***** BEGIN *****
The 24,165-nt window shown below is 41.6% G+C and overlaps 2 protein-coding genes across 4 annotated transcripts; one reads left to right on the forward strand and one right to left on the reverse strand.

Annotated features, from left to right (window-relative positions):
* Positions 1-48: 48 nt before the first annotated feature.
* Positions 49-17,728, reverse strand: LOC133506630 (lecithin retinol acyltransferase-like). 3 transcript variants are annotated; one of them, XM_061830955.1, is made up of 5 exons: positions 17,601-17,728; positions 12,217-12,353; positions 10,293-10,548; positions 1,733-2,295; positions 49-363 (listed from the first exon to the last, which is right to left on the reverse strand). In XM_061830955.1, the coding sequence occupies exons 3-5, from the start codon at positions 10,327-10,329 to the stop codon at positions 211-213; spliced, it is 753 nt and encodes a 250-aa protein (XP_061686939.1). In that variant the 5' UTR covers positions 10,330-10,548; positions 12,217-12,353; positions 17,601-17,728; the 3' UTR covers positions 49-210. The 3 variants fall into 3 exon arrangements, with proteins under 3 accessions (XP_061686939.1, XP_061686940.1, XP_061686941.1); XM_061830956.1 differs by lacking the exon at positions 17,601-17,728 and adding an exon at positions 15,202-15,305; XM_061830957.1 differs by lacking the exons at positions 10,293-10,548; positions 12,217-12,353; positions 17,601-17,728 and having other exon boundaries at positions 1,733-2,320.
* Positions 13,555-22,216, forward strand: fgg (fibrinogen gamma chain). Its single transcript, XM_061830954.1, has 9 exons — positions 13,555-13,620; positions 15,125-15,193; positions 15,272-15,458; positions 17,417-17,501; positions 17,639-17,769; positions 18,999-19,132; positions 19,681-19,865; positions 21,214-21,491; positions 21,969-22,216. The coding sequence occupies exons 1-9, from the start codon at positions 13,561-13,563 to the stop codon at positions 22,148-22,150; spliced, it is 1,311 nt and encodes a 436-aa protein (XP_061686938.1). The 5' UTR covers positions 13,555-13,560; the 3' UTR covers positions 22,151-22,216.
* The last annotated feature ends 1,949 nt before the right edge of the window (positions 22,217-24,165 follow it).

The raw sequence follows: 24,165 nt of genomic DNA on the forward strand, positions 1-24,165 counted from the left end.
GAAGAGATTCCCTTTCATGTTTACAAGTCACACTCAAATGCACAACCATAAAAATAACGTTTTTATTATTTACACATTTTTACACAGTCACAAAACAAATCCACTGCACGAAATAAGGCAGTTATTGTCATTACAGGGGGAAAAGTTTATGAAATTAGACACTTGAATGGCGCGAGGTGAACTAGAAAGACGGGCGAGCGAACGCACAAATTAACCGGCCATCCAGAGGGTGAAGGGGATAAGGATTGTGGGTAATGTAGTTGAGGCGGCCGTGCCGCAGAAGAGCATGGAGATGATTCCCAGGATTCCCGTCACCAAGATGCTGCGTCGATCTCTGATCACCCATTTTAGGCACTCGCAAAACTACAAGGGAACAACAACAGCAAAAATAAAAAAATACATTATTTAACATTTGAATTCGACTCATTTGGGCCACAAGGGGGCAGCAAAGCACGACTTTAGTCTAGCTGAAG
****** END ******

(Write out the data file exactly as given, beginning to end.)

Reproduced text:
The 24,165-nt window shown below is 41.6% G+C and overlaps 2 protein-coding genes across 4 annotated transcripts; one reads left to right on the forward strand and one right to left on the reverse strand.

Annotated features, from left to right (window-relative positions):
* Positions 1-48: 48 nt before the first annotated feature.
* Positions 49-17,728, reverse strand: LOC133506630 (lecithin retinol acyltransferase-like). 3 transcript variants are annotated; one of them, XM_061830955.1, is made up of 5 exons: positions 17,601-17,728; positions 12,217-12,353; positions 10,293-10,548; positions 1,733-2,295; positions 49-363 (listed from the first exon to the last, which is right to left on the reverse strand). In XM_061830955.1, the coding sequence occupies exons 3-5, from the start codon at positions 10,327-10,329 to the stop codon at positions 211-213; spliced, it is 753 nt and encodes a 250-aa protein (XP_061686939.1). In that variant the 5' UTR covers positions 10,330-10,548; positions 12,217-12,353; positions 17,601-17,728; the 3' UTR covers positions 49-210. The 3 variants fall into 3 exon arrangements, with proteins under 3 accessions (XP_061686939.1, XP_061686940.1, XP_061686941.1); XM_061830956.1 differs by lacking the exon at positions 17,601-17,728 and adding an exon at positions 15,202-15,305; XM_061830957.1 differs by lacking the exons at positions 10,293-10,548; positions 12,217-12,353; positions 17,601-17,728 and having other exon boundaries at positions 1,733-2,320.
* Positions 13,555-22,216, forward strand: fgg (fibrinogen gamma chain). Its single transcript, XM_061830954.1, has 9 exons — positions 13,555-13,620; positions 15,125-15,193; positions 15,272-15,458; positions 17,417-17,501; positions 17,639-17,769; positions 18,999-19,132; positions 19,681-19,865; positions 21,214-21,491; positions 21,969-22,216. The coding sequence occupies exons 1-9, from the start codon at positions 13,561-13,563 to the stop codon at positions 22,148-22,150; spliced, it is 1,311 nt and encodes a 436-aa protein (XP_061686938.1). The 5' UTR covers positions 13,555-13,560; the 3' UTR covers positions 22,151-22,216.
* The last annotated feature ends 1,949 nt before the right edge of the window (positions 22,217-24,165 follow it).

The raw sequence follows: 24,165 nt of genomic DNA on the forward strand, positions 1-24,165 counted from the left end.
GAAGAGATTCCCTTTCATGTTTACAAGTCACACTCAAATGCACAACCATAAAAATAACGTTTTTATTATTTACACATTTTTACACAGTCACAAAACAAATCCACTGCACGAAATAAGGCAGTTATTGTCATTACAGGGGGAAAAGTTTATGAAATTAGACACTTGAATGGCGCGAGGTGAACTAGAAAGACGGGCGAGCGAACGCACAAATTAACCGGCCATCCAGAGGGTGAAGGGGATAAGGATTGTGGGTAATGTAGTTGAGGCGGCCGTGCCGCAGAAGAGCATGGAGATGATTCCCAGGATTCCCGTCACCAAGATGCTGCGTCGATCTCTGATCACCCATTTTAGGCACTCGCAAAACTACAAGGGAACAACAACAGCAAAAATAAAAAAATACATTATTTAACATTTGAATTCGACTCATTTGGGCCACAAGGGGGCAGCAAAGCACGACTTTAGTCTAGCTGAAG